The tip-of-the-tongue (TOT) phenomenon refers to the experience of feeling confident that one knows an answer, yet is unable to produce the word. For example, in conversation or writing most people have had the occasional experience of trying, but failing to retrieve someone's name or a word from memory. This type of memory retrieval has been referred to as a tipof-the-tongue (TOT) state because one experiences the frustrating feeling that the retrieval of the word is imminent and on the "tip of the tongue." Although psychologists have long been aware of this phenomenon, Roger Brown and David McNeill (1966) conducted one of the first experimental studies of TOT states. In this study, they attempted to experimentally induce TOT states in college students by presenting definitions of relatively rare words (e.g., to give up the throne). The subjects' task was to name the word for the definition (e.g., abdicate). Brown and McNeill found that they could induce a TOT state on approximately 10 percent of trials.
Subsequent research on TOT states has been conducted by experimentally inducing TOT states in the laboratory or asking subjects to keep diaries of everyday occurrences of TOTs (Brown, 1991). These studies have yielded varied characteristics of TOT states. For example, TOTs are more likely to occur for infrequently used words. Interestingly, when experiencing a TOT state, subjects are often able to accurately retrieve information about the non-recalled word (e.g., the first letter of the word or the number of syllables). Thus, subjects seem to have partial information available about the target word, yet cannot retrieve the word. Also, subjects sometimes report an alternate word that comes to mind and seems to "block" the retrieval of the target word. These "blockers" often share semantic (i.e., meaning) or phonological (i.e., sound) features with the target word (e.g., abide for the word abdicate). Diary studies of naturally occurring TOTs have revealed that most often TOTs are resolved spontaneously, such that the target word seems to simply "pop into mind" after previous retrieval attempts have been abandoned (Burke, MacKay, Worthley, and Wade, 1991; Heine, Ober, and Shenaut, 1999).
There have been two competing theoretical explanations for why TOT states occur during memory retrieval. The blocking hypothesis states that TOTs are caused by an alternate, more accessible word that first comes to mind that then serves to block or inhibit the retrieval of the correct target word. Support for the blocking explanation comes from the experimental finding that presenting a phonologically related cue word with a definition for a target word resulted in more TOTs than when an unrelated cue word was presented (Jones, 1989; Jones and Langford, 1987). Similar results have been found by presenting cues that share orthography (letters) with the target word (Smith and Tindell, 1997). Also, it appears that TOTs are more difficult to resolve when an alternate word has come to mind than when there is no alternate word (Burke et al., 1991), possibly suggesting that the alternate word blocks the target word and thus causes the TOT.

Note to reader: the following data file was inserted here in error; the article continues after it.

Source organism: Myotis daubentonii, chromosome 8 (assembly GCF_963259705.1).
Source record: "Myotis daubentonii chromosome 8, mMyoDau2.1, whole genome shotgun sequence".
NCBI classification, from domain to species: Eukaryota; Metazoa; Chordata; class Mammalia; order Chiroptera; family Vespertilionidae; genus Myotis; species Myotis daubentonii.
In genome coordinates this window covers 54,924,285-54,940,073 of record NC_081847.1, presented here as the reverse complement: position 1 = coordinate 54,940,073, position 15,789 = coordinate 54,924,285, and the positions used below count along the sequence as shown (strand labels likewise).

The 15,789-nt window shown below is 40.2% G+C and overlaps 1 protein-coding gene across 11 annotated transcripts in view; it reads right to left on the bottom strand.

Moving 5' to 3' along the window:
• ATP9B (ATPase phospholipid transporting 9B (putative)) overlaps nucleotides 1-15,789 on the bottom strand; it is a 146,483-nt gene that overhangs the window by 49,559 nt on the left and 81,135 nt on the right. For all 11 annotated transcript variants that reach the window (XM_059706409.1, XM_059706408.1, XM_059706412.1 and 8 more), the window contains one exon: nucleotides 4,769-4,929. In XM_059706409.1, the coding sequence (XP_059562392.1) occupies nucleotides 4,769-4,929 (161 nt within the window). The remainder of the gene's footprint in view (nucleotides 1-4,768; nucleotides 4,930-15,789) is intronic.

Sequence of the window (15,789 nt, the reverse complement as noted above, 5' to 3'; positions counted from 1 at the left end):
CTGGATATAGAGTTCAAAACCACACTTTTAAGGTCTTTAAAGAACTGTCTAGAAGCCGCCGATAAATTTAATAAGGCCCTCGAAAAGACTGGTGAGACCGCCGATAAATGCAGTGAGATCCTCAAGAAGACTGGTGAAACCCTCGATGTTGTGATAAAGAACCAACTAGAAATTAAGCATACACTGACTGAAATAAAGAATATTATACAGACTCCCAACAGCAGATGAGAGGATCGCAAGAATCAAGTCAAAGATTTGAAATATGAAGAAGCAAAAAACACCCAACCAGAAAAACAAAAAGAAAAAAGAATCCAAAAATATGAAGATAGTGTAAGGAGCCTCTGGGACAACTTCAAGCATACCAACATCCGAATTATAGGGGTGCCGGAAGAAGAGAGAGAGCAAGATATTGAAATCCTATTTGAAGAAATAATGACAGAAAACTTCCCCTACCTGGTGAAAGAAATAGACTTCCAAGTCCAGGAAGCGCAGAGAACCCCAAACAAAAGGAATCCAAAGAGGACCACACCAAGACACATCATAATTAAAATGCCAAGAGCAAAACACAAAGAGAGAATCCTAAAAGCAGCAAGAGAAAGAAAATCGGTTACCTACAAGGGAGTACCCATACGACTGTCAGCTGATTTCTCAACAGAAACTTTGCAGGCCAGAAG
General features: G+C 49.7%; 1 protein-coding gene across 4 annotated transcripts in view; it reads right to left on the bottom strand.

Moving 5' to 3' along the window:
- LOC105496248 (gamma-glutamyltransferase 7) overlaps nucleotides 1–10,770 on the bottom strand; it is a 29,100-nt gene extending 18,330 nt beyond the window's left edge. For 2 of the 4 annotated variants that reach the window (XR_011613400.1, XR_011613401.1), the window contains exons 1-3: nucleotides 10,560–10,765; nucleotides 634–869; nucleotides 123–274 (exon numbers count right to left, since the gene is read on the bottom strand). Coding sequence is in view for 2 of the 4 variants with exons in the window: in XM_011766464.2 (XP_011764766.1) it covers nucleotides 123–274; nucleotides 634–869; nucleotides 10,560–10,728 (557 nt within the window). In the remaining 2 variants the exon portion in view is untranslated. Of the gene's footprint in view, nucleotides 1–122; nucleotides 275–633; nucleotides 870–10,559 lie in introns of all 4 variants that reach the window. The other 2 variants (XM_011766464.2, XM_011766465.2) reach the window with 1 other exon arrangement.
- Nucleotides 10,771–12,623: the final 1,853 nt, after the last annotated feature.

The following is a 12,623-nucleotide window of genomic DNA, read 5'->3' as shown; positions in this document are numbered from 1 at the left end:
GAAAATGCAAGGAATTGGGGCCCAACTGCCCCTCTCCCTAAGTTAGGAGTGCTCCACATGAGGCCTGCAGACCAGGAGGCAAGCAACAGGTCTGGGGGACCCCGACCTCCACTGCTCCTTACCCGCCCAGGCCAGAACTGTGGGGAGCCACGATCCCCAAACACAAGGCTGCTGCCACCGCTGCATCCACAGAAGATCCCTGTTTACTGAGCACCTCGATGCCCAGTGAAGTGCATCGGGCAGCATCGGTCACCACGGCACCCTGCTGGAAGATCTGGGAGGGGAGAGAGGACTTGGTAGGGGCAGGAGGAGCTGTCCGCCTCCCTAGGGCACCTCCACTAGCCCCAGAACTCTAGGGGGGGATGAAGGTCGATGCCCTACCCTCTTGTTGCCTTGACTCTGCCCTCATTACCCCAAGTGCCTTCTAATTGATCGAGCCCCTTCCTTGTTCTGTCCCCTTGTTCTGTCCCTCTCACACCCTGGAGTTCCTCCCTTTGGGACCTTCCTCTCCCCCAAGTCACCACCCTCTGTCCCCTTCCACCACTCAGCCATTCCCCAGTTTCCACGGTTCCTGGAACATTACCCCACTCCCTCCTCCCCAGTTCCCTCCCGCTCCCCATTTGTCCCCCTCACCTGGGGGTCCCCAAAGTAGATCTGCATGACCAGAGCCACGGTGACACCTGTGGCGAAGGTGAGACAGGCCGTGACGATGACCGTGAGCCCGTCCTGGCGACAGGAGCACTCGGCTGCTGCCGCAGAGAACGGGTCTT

On the other hand, the incomplete activation hypothesis states that "blocker" words are merely the consequence, not the cause of TOTs. According to this explanation, TOTs are caused by the weak or incomplete activation of the target word. Semantic information about the target word may be activated, but the corresponding phonological representation may be only partially activated. A more accessible, phonologically similar alternate word may become activated and at first appear to "block" the target word. Based on the incomplete activation hypothesis, one would expect that providing a phonologically related cue word with the definition should actually facilitate target retrieval, rather than produce a TOT state. Meyer and Bock (1992) provided initial evidence for the incomplete activation hypothesis. In three experiments that were designed to address these competing explanations (blocking versus incomplete activation), Meyer and Bock reported (1) semantically and phonologically related cue words facilitated rather than hindered target word retrieval (contrary to Jones's findings); (2) phonological cues facilitated retrieval more than semantic cues; and (3) these related cues facilitated retrieval even after an initial unsuccessful target retrieval attempt. Subsequent studies also have provided evidence that processing phonologically related words decreases TOT states and increases correct target responses (James and Burke, 2000), lending further support to the incomplete activation explanation of TOTs.